# Deploy Elastic on Raspberry Pi

# Intro

A while ago I started to study malware development and decided to build some sort of home lab where I could test my code and techniques I learn against an EDR.

The EDR of choice was Elastic for multiple reasons:

  • Easy to deploy
  • Free 30-day trial with advanced detection features
  • Good reputation

I figure out that I would need at least 3 machines to simulate an attack/defense playground:

  • 1 x Attacker machine
  • 1 x Target machine
  • 1 x EDR machine

Given that my personal computer has limited resources, I could not run 3 virtual machines at the same time as it would crash. To take some of the load, I decided to use my dusty Raspberry Pi 4 to run the EDR. I ended up with the setup as shown below:

This post is a step-by-step to get Elastic EDR (I will be using docker) up and running on a Raspberry Pi 4. Additionally, I will show how to install an agent enroling a machine in the EDR fleet.

# Installing Ubuntu on a Raspberry Pi

  1. Download the Ubuntu image for Raspberry Pi from the official Ubuntu website.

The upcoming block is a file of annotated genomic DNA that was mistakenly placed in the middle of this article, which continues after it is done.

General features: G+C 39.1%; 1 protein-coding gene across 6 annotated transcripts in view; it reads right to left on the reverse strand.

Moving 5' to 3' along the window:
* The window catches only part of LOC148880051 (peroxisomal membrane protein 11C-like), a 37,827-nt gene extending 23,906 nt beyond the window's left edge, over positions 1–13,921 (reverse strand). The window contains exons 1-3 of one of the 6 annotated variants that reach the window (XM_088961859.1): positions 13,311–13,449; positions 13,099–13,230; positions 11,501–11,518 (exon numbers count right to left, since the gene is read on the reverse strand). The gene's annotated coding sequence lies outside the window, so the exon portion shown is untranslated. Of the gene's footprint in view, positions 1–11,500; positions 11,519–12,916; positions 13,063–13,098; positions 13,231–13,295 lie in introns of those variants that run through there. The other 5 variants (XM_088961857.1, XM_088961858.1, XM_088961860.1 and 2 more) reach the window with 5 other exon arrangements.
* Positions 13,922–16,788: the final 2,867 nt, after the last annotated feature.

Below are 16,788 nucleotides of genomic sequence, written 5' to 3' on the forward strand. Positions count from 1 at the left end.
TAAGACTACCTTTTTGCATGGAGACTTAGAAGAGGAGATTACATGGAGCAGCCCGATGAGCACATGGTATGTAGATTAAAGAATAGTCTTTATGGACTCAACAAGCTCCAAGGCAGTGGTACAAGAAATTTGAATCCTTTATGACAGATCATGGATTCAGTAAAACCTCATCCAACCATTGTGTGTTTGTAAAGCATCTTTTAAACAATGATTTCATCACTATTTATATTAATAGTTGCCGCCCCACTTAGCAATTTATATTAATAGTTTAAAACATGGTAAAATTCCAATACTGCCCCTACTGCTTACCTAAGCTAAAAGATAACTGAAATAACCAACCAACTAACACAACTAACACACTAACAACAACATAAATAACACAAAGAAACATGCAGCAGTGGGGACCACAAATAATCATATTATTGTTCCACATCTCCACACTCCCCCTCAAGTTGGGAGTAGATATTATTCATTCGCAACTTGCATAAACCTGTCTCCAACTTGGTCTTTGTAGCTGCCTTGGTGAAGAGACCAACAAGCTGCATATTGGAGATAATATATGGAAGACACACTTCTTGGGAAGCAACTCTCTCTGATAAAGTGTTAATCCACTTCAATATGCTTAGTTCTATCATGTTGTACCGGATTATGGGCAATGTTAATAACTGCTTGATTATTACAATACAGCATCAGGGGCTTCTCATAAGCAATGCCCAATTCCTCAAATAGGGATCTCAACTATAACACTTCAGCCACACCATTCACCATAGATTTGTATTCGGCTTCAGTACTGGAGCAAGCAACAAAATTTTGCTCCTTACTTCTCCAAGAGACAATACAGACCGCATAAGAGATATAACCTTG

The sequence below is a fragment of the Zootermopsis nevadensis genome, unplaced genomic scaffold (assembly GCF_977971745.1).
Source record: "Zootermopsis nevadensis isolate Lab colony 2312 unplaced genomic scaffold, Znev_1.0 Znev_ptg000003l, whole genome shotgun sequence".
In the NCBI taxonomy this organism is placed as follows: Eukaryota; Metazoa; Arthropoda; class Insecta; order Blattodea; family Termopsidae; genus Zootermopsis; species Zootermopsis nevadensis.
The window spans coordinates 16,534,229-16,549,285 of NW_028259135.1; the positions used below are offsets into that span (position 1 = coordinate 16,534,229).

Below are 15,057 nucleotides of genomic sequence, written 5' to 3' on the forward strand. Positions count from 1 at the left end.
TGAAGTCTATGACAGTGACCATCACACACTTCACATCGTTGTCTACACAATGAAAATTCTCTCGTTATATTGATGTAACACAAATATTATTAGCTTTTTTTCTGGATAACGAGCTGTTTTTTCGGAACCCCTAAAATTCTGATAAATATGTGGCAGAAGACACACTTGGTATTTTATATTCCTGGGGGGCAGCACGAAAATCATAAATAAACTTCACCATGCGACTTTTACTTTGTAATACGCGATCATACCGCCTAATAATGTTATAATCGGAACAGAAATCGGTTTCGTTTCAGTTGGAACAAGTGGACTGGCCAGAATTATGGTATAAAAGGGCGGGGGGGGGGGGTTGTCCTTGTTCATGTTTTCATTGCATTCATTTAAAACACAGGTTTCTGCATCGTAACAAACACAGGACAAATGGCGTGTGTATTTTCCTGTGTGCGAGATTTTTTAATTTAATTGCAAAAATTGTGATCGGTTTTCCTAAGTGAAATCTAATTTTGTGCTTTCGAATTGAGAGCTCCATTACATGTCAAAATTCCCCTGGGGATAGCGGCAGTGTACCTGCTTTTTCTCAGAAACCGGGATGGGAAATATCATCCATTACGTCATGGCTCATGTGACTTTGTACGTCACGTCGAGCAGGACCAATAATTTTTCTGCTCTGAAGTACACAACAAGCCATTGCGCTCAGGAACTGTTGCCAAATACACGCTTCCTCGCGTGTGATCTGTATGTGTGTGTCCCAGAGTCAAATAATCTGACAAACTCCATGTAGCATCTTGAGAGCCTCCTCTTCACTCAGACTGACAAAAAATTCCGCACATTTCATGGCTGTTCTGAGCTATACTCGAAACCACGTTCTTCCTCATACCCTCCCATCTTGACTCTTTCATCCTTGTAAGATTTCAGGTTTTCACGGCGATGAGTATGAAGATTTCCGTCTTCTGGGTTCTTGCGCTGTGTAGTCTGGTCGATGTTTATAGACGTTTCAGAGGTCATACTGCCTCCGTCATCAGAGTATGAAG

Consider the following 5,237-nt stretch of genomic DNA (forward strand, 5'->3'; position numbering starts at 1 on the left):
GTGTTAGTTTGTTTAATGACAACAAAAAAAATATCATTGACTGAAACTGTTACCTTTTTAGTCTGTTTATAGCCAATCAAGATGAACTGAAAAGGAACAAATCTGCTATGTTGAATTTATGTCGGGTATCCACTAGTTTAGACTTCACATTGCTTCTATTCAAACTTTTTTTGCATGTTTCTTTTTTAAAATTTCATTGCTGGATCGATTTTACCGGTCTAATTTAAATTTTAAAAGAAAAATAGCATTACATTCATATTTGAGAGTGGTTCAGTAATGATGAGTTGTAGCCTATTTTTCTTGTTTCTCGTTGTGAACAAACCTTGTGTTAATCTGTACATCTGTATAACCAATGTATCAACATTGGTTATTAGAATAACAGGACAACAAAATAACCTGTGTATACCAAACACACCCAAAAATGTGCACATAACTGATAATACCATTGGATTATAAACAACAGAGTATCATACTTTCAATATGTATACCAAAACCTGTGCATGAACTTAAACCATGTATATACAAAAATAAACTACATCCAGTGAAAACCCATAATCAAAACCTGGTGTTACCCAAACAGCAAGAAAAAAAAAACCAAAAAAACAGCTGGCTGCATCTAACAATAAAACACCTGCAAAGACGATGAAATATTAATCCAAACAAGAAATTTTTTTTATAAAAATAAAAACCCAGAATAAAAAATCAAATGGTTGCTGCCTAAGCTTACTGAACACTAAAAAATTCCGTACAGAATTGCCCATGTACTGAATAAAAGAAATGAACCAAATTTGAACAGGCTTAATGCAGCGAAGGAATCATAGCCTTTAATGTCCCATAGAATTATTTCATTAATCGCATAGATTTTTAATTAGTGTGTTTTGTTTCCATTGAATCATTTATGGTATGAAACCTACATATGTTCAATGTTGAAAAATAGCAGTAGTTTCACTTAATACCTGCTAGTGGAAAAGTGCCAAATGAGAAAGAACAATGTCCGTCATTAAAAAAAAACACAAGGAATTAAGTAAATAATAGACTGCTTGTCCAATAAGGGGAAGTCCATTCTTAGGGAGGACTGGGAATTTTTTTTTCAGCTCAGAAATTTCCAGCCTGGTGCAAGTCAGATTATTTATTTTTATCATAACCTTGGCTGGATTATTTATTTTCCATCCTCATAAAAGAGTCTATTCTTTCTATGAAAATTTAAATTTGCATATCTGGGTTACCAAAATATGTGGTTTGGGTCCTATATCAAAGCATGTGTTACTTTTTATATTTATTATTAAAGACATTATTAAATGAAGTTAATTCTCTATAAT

2. Use the Raspberry Pi Imager to install the downloaded OS image into the SD card.

If you need a guide to install Ubuntu on Raspberry Pi, Nicholas Xuan Nguyen posted a detailed step-by-step tutorial here.

# Installing Docker

We will be using Docker to install and run Elasticsearch, Kibana, and Fleet. This way we avoid many of the burdens installing and configuring dependencies.

The commands below are just a compilation of the Docker documentation:

# Uninstall all conflicting packages:
for pkg in docker.io docker-doc docker-compose podman-docker containerd runc; do sudo apt-get remove $pkg; done

# 1. Setup Docker repository
sudo apt-get update
sudo apt-get install ca-certificates curl gnupg